The latest on the New Hampshire debate (all times local):
Hillary Clinton says she is open to releasing transcripts of her paid speeches.
Clinton was asked during Thursday’s presidential debate in New Hampshire whether she would release the transcripts of speeches she’s been paid to give to Wall Street firms.
She says: “I’ll look into it. I don’t know the status, but I will certainly look into it.”
On Wednesday, Clinton struggled when asked why she accepted $675,000 for three speeches from investment firm Goldman Sachs.
Her rival Bernie Sanders calls Wall Street “an entity of unbelievable economic and political power.” He says “the business model of Wall Street is fraud.”
Bernie Sanders says even though he’s been critical of corporate America, he could work with corporations if he was elected to the White House.
Sanders reiterated his disgust that some large multinational corporations like General Electric and Boeing have avoided paying U.S. taxes. He says if he’s elected president, companies like that “are going to pay their fair share of taxes.”
He says that while some companies are good corporate citizens, “there are many corporations who have turned their backs on the American worker.” He says he will do his best to “transform our trade policy” and take on companies that try to invest in low-income economies to make higher profits.
Hillary Clinton says she could have done a better job “explaining my record” to voters who distrust her ties to Wall Street.
Speaking at Thursday’s Democratic debate in New Hampshire, Clinton says she warned Wall Street firms before the 2008 crash that their speculative practices could hurt the economy.
She emphasized that her vow to take on the financial sector has industry titans nervous enough to bankroll attacks against her campaign.
She says: “I have a record. I have stood firm, and I will be the person who prevents them from ever wrecking the economy again.”
Bernie Sanders is standing by his assertion that Clinton has disconcerting ties to Wall Street, and says he is better positioned to regulate the sector to protect average Americans.
Bernie Sanders says he considered using the public financing system for presidential elections but concluded it was too antiquated and would be “a disaster.”
Sanders was asked why he didn’t use the government’s public campaign finance system as a way to curb the role of big money in politics. He says he could have had a super PAC but says he doesn’t represent “corporate America or billionaires.”
Sanders says he went with a second option — raising money from average Americans. It has turned out well for him: Sanders has received 3.5 million individual contributions averaging $27 apiece. The Vermont senator raked in $20 million in January, mostly online.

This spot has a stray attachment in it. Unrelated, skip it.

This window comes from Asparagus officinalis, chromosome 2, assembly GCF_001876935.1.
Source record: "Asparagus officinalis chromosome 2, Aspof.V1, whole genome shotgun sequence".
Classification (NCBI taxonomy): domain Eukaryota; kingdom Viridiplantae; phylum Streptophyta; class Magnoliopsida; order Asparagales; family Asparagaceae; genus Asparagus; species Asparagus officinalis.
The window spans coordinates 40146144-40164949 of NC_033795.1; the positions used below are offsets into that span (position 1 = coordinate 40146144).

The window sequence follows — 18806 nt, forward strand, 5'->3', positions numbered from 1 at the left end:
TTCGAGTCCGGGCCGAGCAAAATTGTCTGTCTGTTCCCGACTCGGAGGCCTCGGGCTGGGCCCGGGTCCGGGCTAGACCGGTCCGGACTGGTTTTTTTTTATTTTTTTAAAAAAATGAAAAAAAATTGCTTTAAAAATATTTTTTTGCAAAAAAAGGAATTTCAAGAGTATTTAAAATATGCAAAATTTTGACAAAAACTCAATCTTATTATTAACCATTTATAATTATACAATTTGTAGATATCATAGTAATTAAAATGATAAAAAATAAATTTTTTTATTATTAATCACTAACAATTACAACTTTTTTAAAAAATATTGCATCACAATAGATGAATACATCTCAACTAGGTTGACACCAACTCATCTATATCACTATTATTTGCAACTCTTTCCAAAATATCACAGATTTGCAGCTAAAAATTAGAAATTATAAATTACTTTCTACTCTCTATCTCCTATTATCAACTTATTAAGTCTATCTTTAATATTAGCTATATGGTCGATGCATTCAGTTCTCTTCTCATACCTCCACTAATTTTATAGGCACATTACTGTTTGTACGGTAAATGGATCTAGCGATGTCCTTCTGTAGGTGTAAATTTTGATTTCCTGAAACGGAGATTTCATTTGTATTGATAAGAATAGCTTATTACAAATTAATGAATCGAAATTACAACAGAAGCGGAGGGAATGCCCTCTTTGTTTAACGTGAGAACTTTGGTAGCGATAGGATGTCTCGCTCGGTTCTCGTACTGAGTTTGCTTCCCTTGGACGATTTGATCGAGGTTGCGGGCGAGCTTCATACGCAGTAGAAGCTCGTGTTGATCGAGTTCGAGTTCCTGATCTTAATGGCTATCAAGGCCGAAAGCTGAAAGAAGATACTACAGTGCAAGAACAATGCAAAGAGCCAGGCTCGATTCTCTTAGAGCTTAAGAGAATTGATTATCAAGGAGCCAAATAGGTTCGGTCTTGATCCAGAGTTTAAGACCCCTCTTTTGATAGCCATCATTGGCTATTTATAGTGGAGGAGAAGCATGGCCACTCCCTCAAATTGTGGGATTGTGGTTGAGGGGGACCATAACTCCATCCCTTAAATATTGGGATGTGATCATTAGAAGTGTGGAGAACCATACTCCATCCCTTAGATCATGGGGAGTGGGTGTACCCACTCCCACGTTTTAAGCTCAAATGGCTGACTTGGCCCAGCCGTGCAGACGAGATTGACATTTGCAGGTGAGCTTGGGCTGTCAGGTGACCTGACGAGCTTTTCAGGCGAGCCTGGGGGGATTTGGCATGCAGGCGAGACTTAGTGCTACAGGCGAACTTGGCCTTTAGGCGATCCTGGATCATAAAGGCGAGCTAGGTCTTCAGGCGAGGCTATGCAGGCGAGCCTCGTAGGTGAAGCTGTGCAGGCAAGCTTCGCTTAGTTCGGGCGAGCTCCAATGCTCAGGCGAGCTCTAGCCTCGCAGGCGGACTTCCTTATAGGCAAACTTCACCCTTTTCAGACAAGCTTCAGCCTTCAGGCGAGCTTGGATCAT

Hillary Clinton is telling Bernie Sanders “enough is enough.”
Clashing at Thursday’s Democratic presidential debate, Sanders said he is running a “transformational campaign” funded by individual supporters and not big-money interests like those who have formed a super PAC to back Clinton.
The former secretary of state is lashing back, saying Sanders is misrepresenting her record in a manner that not “worthy of you. Enough is enough.”
Clinton says Sanders has been orchestrating a “very artful smear” against her. She says they should instead be talking about issues affecting the American people.
Clinton says Democrats need to be united to take on problems facing the country. She says she has a better track record and opportunity to get the job done than Sanders does.
Bernie Sanders says his liberal vision is worthy of the Democratic Party nomination even if he’s spent his political career as an independent.
At the Democratic presidential debate in New Hampshire Thursday, Sanders is stressing that he has always caucused with Democrats in the Senate.
He confirms he “would like to see changes in the Democratic Party” to make it friendlier to working people.
His rival Hillary Clinton is responding by noting that many elected Democrats in Sanders’ home state of Vermont have endorsed her.
Hillary Clinton says Bernie Sanders is making an “unfair” accusation when he suggests she’s not a progressive.
Clinton also says Sanders’ definition of who is a progressive Democrat would leave out President Barack Obama and other party leaders.
Clinton and Sanders have been squabbling this week over whether the former secretary of state is a liberal Democrat. Sanders has cited Clinton’s previous statements that she’s a moderate, saying she can’t be both.
Sanders says he does believe Obama is a liberal, despite his support for a sweeping Asia-Pacific trade pact that Sanders has called “disastrous.”
Hillary Clinton is taking aim at the costs of Bernie Sanders’ proposals, saying at Thursday’s Democratic debate that his numbers “just don’t add up.”
She says she doesn’t want to “plunge” the nation into another contentious debate over health care and thinks college should be affordable, not free.
Sanders says there’s no reason the United States can’t make health care a right for people, not a privilege, and says Wall Street should pay to cut the costs of college.
Sanders says the “middle class bailed out Wall Street in their time of need, now it is time for Wall Street to help the middle class.”